Jerry was sure his career as a firefighter was over. As he headed to surgery, he asked Dr. Friscia about his odds. “I felt bad putting him on the spot like that,” recalls Jerry, “but I just had to know. That’s what I like about Dr. Friscia. He’s direct and honest with me. He waited a long time to answer me, but he looked at me and said, ‘You’ve got a long haul, but with therapy, you’ll be able to go back.’”
The first surgery involved repositioning the bones with pins and screws in Jerry’s foot to stabilize the bones, holding them in place as they began to heal. He left the hospital with a cast and crutches and with instructions that virtually no weight bearing was allowed. “I had to keep my foot elevated really high— above my heart,” Jerry notes. “I would go for check-ups, and they’d tell me I wasn’t elevating it enough. I was really worried at first that I wasn’t doing things right.”
Jerry was concerned, but with the discipline and dedication of a firefighter, he was determined to have a full recovery. “People kept saying that I wasn’t going to come back,” he reflects. “That it was a bad enough injury that they might have to medically retire me. That just made me more resolved to do everything I needed to be 100 percent.”
The next 10 months would take all the mental and physical tenacity Jerry could muster. He spent most days in bed with his foot elevated. “I couldn’t do anything. I tried to stay busy. I did some reading,” says Jerry. “You can only watch so much TV. I visited with friends. My parents, friends, brothers and sisters and guys from the station and even other stations would come by to say hello or help out.My fire chief Ignacio Otero was extremely supportive. I don’t know how I would have gotten through that time without these people.”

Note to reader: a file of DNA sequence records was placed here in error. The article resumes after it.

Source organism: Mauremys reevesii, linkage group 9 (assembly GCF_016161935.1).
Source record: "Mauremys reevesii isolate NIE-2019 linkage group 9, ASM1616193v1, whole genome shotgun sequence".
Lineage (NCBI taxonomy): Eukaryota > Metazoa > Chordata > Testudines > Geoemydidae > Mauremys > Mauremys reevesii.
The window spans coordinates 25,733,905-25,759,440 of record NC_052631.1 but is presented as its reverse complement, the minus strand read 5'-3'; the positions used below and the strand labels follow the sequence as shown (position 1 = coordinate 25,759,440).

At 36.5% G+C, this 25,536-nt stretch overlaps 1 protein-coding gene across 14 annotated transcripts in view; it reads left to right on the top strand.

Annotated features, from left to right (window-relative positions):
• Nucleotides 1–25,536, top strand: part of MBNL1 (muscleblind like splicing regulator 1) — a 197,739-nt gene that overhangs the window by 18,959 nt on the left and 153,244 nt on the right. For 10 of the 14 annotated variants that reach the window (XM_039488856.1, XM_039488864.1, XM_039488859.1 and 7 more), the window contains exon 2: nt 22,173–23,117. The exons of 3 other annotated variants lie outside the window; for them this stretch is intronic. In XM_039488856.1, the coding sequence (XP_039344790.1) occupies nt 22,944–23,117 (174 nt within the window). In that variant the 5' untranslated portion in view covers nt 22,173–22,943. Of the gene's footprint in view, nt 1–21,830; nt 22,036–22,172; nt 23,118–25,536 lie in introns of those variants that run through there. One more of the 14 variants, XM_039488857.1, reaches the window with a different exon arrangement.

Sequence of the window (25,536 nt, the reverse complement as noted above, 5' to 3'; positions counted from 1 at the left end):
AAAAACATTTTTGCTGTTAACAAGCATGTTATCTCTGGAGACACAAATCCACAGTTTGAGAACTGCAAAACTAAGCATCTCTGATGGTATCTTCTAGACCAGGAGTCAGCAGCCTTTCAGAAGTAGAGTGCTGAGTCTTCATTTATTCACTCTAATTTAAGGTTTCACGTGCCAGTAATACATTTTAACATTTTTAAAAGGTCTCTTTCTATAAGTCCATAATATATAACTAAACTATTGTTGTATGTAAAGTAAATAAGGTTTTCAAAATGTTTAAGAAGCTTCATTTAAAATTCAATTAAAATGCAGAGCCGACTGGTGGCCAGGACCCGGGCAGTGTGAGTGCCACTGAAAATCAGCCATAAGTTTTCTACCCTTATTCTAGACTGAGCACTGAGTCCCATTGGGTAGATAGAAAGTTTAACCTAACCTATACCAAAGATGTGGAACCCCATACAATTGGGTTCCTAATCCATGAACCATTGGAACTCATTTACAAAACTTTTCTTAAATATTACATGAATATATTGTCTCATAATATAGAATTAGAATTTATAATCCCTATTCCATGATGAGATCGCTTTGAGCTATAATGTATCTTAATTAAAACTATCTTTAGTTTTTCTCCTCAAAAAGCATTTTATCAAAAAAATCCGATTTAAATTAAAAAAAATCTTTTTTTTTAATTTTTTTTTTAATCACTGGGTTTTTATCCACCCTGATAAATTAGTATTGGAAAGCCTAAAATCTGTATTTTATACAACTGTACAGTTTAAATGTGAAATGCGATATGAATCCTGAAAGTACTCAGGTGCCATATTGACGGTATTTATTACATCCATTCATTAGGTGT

Approximately two weeks after the initial surgery, the swelling subsided enough for Dr. Friscia to perform a larger, more definitive surgery to explore the joints and remove bone fragments. Additionally, Dr. Friscia replaced the hardware in Jerry’s foot with permanent screws to hold the bones in a permanent position. Finally, five months after his accident, Jerry’s cast was removed, and he was fitted with a boot to help stabilize the foot. Three months of intense physical therapy followed—first once a week and then three days a week.
Jerry returned to full active duty on January 6, 2007, just ten months after the accident. Now, he feels he is 95 percent back to his old self. “Dr. Friscia was there for me,” Jerry says gratefully. “To recover well you need not only a good surgeon, but you need to be a good patient. I knew I had to take care of myself if I was going to get better.” Ultimately, Jerry is thankful for even being able to walk. “Sitting around for six months really makes you think,” Jerry reflects. “You take things for granted—like just being able to walk a flight of stairs or going to work every day.When you get to walk again, you’re grateful. It is like a miracle.”